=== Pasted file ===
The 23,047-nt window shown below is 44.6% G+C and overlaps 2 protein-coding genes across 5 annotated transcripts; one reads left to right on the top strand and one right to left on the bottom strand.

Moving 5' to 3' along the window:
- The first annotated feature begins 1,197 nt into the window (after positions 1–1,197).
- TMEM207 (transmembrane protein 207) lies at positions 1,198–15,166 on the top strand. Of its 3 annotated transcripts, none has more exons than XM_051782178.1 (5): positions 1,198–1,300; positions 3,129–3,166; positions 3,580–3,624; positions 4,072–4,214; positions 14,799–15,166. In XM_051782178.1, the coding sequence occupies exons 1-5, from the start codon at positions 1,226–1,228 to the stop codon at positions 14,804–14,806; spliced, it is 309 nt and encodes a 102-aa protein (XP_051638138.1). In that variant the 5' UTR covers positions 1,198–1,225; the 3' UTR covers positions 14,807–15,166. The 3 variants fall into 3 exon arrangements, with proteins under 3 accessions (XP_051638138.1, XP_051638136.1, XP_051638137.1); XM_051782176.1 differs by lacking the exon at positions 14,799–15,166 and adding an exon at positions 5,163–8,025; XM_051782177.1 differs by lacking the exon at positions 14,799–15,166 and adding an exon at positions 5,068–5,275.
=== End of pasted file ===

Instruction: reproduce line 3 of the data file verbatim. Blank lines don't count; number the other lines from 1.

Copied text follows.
- The first annotated feature begins 1,197 nt into the window (after positions 1–1,197).